Take the 2-minute tour ×
Stack Overflow is a question and answer site for professional and enthusiast programmers. It's 100% free, no registration required.

Supposed I have a P2P network with lots of nodes. If I want to update the P2P client there is one thing I do not want to do: Update each single node.

Now I could imagine updating one node, and from time to time, each node checks whether the node it currently interacts with is a newer version - and if so, gets the update from that node.

This way, updates would find their way through the P2P network and all you had to do was update one node. Moreover, you'd not be dependent from a central server.

Is there (somewhere out there ;-)) a concept for such an update scenario?

What might be the pros / cons of this approach?

share|improve this question

1 Answer 1

Pros: If for any other reason, it would be really cool to discuss and talk about.


  • Could be a security hole. If I can put a rogue peer on the P2P network, my code could advertise an update that is actually a virus. You should at least make sure updates including some sort of code signing and authentication piece.

  • If there's any sort of bug in the P2P protocol or in the update code, then you could get into a state where you are only able to upgrade a subset of all nodes.

A better approach might be to just let the clients get their updates from a centralized location. A hybrid approach would be to notify peers of an update via a central server that advertises a URL and a file hash. If the nodes can get the update from a peer (and validate the hash and code signing), then great. But always have "download from central server" as a fallback.

You might also want to consider how to incorporate a "staged rollout" so that only a limited number of peers receive an update. So you can validate the update works ok on a small set before pushing it out to all the other peers.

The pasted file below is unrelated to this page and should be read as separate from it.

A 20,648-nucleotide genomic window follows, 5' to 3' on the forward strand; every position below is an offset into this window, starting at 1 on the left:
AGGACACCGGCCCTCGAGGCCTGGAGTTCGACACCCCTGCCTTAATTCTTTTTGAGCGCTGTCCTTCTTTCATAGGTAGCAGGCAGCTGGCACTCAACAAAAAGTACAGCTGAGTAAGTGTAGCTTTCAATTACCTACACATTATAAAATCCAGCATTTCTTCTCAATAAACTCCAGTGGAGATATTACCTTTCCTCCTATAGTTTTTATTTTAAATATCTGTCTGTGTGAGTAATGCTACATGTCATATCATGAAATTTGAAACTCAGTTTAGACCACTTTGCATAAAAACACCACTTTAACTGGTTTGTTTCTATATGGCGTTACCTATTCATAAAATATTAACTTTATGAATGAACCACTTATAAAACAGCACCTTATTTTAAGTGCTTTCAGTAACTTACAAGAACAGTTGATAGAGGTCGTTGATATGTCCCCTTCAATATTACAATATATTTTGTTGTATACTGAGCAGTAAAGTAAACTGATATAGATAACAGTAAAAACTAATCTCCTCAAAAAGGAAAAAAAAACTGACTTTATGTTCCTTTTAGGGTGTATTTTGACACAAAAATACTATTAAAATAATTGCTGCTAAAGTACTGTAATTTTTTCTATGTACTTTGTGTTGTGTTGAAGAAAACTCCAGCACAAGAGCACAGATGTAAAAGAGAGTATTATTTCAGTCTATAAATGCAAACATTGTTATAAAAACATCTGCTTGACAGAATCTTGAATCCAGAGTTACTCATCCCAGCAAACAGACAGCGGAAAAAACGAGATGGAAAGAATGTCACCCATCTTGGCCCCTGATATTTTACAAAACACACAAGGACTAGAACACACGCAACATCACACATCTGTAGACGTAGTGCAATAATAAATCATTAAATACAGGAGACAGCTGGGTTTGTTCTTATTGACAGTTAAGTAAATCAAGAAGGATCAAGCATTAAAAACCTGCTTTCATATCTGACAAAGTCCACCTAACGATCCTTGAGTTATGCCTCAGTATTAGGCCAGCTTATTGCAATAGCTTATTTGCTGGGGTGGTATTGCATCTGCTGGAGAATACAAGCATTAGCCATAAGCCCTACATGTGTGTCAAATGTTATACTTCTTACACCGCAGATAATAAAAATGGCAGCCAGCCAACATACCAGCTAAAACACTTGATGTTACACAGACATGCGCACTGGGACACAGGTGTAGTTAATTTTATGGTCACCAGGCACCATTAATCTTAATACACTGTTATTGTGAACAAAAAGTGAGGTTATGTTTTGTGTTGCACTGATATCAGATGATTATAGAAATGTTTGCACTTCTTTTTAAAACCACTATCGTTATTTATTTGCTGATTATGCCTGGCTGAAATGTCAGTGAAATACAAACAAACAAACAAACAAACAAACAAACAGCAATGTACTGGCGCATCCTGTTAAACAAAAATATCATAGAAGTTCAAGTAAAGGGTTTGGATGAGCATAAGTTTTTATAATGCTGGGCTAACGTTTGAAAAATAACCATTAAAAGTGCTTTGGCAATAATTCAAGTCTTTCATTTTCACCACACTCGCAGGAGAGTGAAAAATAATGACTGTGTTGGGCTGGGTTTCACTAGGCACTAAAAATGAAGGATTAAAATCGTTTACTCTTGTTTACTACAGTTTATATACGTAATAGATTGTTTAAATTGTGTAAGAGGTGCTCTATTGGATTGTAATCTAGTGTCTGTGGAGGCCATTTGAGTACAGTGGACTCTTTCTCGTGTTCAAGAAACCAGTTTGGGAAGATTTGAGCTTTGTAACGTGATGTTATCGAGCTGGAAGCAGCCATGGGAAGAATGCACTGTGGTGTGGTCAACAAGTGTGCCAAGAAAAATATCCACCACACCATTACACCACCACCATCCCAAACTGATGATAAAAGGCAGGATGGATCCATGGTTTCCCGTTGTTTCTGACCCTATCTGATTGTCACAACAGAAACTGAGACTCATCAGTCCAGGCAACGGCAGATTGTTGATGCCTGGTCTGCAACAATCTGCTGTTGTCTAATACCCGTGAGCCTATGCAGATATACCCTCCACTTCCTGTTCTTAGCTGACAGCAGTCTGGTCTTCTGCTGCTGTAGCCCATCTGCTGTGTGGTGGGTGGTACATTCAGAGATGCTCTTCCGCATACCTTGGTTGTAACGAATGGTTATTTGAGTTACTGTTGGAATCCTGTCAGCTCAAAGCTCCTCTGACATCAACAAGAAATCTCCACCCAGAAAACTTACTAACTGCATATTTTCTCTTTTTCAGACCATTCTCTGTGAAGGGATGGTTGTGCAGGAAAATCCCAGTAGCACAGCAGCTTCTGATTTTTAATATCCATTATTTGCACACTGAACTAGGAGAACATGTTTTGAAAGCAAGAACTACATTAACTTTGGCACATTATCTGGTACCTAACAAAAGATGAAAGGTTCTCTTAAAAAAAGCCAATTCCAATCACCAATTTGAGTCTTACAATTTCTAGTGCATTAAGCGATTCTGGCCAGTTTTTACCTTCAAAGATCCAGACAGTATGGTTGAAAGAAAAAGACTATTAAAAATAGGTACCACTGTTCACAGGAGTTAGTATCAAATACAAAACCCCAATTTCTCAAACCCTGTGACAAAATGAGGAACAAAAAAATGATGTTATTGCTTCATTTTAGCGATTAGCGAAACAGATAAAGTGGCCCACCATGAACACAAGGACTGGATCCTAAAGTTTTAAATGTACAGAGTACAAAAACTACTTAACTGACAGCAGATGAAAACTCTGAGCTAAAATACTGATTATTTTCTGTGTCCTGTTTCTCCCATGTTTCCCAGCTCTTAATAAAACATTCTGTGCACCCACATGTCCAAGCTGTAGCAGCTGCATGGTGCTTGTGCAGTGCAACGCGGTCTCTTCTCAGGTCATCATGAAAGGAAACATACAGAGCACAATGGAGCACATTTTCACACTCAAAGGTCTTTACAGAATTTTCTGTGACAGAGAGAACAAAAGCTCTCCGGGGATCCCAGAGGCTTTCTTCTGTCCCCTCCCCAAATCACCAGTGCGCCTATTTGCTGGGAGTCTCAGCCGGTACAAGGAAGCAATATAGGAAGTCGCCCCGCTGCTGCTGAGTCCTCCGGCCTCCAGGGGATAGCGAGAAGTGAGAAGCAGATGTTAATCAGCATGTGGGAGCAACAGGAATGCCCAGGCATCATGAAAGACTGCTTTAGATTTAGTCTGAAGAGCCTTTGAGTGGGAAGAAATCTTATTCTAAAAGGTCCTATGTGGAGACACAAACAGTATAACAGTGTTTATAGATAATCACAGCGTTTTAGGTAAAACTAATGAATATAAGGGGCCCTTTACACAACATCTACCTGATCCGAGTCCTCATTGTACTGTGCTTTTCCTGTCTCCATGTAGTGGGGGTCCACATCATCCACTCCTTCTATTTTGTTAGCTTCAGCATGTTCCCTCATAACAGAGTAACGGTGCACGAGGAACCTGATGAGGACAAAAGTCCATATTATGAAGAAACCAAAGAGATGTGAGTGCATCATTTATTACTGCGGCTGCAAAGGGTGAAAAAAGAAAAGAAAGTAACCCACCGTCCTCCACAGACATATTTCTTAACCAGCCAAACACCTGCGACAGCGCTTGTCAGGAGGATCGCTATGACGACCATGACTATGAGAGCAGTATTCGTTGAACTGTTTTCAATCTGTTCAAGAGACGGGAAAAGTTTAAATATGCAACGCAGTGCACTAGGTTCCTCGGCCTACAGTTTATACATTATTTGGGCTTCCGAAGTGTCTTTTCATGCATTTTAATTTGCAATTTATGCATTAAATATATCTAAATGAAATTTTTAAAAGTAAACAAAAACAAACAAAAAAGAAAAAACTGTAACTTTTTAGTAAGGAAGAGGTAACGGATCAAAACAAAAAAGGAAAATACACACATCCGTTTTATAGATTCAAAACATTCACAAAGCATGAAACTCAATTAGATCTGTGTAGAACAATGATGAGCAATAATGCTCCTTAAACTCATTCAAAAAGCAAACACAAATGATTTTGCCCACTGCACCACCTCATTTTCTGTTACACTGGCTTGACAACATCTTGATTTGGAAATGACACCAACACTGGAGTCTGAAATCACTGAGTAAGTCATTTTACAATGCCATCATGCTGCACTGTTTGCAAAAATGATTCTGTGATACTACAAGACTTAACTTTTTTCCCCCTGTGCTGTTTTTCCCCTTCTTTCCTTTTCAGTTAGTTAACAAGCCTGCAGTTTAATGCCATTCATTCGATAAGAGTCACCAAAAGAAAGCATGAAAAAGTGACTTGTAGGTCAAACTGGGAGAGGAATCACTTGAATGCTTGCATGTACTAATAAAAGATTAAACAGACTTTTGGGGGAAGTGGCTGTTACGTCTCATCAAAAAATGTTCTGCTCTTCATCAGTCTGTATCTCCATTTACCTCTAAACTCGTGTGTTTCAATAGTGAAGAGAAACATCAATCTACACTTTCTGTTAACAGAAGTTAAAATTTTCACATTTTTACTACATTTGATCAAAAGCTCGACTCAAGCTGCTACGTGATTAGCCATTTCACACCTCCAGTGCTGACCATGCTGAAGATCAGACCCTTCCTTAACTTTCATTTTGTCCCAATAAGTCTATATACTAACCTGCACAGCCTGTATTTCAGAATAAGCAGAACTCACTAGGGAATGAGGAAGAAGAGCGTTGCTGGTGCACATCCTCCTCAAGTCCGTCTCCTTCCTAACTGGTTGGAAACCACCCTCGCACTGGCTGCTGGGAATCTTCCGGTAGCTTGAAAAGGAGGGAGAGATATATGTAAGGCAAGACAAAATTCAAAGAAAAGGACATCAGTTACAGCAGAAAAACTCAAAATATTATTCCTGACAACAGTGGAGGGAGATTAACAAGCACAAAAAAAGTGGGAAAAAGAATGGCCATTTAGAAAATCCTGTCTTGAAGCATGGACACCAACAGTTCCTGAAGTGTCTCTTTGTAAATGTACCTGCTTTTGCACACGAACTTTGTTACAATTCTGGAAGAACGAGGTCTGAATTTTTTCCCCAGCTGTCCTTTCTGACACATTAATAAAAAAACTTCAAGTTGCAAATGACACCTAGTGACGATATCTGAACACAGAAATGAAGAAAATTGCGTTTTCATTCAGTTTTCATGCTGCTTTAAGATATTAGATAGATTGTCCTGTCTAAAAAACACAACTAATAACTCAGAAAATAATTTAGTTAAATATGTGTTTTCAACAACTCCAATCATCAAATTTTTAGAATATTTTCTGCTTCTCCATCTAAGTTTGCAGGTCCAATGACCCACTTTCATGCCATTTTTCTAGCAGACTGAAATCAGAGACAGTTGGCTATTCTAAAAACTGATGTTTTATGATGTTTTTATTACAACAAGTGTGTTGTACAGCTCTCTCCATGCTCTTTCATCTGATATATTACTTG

share|improve this answer
Well, I don't see the issue with the security hole: You need to verify a so-called "update package" using a certificate (or whatever) the same way as with a central server. What I dislike about the central server approach is the dependency ... but of course you are right that it would be great to have something such as a staged rollout. –  Golo Roden Dec 23 '12 at 10:11
@GoloRoden - you didn't mention too many details about your protocol, network, or services. So I can only give you general answers based on experience and from observing others. What I'm basically saying is that once you eliminate having a centralized server for peers to configure their behavior (including updates) from, you lose control of your network. I'd highly recommend you read up on the Skype outage from 2010 as well as the one from 2007. Read this: blogs.skype.com/en/2010/12/cio_update.html –  selbie Dec 24 '12 at 6:53
Please be assured that I didn't got you wrong :-). Thanks for your help :-)! –  Golo Roden Dec 24 '12 at 9:09

Your Answer


By posting your answer, you agree to the privacy policy and terms of service.

Not the answer you're looking for? Browse other questions tagged or ask your own question.